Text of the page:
It’s a nice little town.

Sun shines brightly down narrow streets. Buildings all small, all stone, as they were in the old days. Fuseboxes and lightbulbs are clear retrofits in a place that cried out for gas lighting.

It’s a nice little town.

The road there is long and winding and narrow, cut off by geography from the land while admirably placed by geography next to the sea. Fishing boats still set out every morning and return at dusk. pastries are still made in the old ways, and the children still wear uniforms to the one small school.

It’s a nice little town.

If you were to walk the main road at three o’clock, when the children are out of school, you’d see the fruits of a simpler life. Technology doesn’t work so well out on the headland, so heads are buried in books instead of phones. The small bake shop and mom and pop restaurants are bussing instead of the local superstore or franchise.

It’s a nice little town.

And if, as the cook kneels over a steaming pot in the mom and pop grasy spoon, you happen to see that it is full of worms with single unblinking eyes? Chalk it up to local tastes. Stranger foods than that are on dinner tables across the world, and that’s assuming you saw it right. Bowls ladeled from the steaming pot are greedily gulped down, aren’t they?

It’s a nice little town.

When the light is just right on the manager of the bakery, he seems to have no eyes, no lips, only three gaping holes quietly oozing amber fluid. A trick of the sun combined with the honest spatters of old honey on the inside of the window. And so what if the pies and treats doled out to the eager children in exchange for their scrimped and saved lunch money seems to be softly moving, quietly gurgling? It’s the young stomachs before them like as not.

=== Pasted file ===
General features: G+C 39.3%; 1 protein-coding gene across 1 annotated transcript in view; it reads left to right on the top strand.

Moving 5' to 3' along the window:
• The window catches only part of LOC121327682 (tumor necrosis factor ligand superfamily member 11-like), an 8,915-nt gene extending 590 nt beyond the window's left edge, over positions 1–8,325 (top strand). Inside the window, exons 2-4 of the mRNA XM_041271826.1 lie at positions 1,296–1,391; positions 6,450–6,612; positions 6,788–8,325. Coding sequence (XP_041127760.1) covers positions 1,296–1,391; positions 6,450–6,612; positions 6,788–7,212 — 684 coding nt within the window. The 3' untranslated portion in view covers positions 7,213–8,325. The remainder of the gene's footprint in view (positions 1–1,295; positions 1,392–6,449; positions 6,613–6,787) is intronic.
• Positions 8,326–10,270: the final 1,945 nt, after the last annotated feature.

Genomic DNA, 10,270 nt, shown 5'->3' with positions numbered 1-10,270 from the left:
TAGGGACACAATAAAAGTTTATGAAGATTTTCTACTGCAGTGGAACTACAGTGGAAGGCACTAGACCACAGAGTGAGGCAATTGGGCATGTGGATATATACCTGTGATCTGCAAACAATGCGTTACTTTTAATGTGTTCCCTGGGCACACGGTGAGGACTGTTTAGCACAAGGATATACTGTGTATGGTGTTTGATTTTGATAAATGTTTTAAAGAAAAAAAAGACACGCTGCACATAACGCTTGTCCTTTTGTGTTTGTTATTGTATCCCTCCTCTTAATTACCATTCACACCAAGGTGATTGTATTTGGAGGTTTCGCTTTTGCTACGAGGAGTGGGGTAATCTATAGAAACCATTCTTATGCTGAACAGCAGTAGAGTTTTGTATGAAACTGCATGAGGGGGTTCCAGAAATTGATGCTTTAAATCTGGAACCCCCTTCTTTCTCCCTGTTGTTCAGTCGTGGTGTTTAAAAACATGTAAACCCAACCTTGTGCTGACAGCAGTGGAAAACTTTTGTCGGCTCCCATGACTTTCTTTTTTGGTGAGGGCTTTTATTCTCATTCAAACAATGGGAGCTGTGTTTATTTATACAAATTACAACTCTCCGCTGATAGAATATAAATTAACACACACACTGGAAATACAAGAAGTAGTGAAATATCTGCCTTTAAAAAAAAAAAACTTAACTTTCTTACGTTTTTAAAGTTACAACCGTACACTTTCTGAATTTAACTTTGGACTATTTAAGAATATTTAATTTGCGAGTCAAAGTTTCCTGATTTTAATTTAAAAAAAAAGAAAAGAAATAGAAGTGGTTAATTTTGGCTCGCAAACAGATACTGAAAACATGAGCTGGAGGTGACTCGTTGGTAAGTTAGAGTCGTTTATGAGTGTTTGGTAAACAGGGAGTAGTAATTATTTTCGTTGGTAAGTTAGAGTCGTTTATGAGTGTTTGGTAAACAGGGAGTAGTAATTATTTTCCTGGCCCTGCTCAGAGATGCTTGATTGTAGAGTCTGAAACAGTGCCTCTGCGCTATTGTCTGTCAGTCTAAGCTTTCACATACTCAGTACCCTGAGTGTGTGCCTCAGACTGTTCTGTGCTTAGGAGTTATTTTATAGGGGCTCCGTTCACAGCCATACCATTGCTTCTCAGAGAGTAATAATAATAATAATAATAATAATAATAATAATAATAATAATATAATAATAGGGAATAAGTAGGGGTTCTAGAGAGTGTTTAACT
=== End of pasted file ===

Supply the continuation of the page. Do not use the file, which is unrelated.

It’s a nice little town.

Out from school, many with sweets in their pockets or books in their hands, the young ones trot and skip down the street toward home. The light and shadow are tricksy, making that little boy look like he hasn’t a nose, making that little girl’s legs look chitinous and jointed beneath her dancing skirt for a moment. Children are strange at the best of times, full of strange games and stranger notions.

It’s a nice little town.

And if they who live there should beckon you, arms wide and faces open, to dine with them that eve? If the cook at the greasy spoon should lean out with a misting ladle, fresh-scooped? If the baker should thrust a glistening treat at you, no charge, thank you very much? If that little boy invites you to the inn his parents run, or the little girl invites you to hopscotch in the park with her friends?

It’s a nice little town.

Perhaps you should stay.

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